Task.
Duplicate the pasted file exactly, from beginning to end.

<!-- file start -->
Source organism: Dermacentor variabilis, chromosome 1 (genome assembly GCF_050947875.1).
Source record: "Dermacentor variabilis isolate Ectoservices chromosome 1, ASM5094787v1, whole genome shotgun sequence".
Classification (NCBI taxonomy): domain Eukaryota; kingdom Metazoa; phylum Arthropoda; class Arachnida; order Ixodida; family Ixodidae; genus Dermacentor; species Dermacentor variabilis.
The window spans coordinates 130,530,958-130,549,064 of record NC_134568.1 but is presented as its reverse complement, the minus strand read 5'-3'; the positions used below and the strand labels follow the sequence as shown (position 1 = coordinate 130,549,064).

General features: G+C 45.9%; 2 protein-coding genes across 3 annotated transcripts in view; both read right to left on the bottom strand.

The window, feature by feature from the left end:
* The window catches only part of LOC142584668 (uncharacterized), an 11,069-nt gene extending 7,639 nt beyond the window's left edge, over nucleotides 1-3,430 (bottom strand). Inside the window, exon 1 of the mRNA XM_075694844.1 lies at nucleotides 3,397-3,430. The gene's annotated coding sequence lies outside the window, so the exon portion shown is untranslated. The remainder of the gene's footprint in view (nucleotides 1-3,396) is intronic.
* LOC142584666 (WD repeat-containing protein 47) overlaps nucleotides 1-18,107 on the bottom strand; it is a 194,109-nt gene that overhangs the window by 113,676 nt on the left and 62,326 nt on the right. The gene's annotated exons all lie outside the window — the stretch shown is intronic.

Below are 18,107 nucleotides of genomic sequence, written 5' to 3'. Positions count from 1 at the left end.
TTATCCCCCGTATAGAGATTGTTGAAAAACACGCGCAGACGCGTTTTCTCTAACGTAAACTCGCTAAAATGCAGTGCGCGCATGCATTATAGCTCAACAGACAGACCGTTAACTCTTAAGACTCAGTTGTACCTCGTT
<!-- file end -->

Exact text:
Source organism: Dermacentor variabilis, chromosome 1 (genome assembly GCF_050947875.1).
Source record: "Dermacentor variabilis isolate Ectoservices chromosome 1, ASM5094787v1, whole genome shotgun sequence".
Classification (NCBI taxonomy): domain Eukaryota; kingdom Metazoa; phylum Arthropoda; class Arachnida; order Ixodida; family Ixodidae; genus Dermacentor; species Dermacentor variabilis.
The window spans coordinates 130,530,958-130,549,064 of record NC_134568.1 but is presented as its reverse complement, the minus strand read 5'-3'; the positions used below and the strand labels follow the sequence as shown (position 1 = coordinate 130,549,064).

General features: G+C 45.9%; 2 protein-coding genes across 3 annotated transcripts in view; both read right to left on the bottom strand.

The window, feature by feature from the left end:
* The window catches only part of LOC142584668 (uncharacterized), an 11,069-nt gene extending 7,639 nt beyond the window's left edge, over nucleotides 1-3,430 (bottom strand). Inside the window, exon 1 of the mRNA XM_075694844.1 lies at nucleotides 3,397-3,430. The gene's annotated coding sequence lies outside the window, so the exon portion shown is untranslated. The remainder of the gene's footprint in view (nucleotides 1-3,396) is intronic.
* LOC142584666 (WD repeat-containing protein 47) overlaps nucleotides 1-18,107 on the bottom strand; it is a 194,109-nt gene that overhangs the window by 113,676 nt on the left and 62,326 nt on the right. The gene's annotated exons all lie outside the window — the stretch shown is intronic.

Below are 18,107 nucleotides of genomic sequence, written 5' to 3'. Positions count from 1 at the left end.
TTATCCCCCGTATAGAGATTGTTGAAAAACACGCGCAGACGCGTTTTCTCTAACGTAAACTCGCTAAAATGCAGTGCGCGCATGCATTATAGCTCAACAGACAGACCGTTAACTCTTAAGACTCAGTTGTACCTCGTT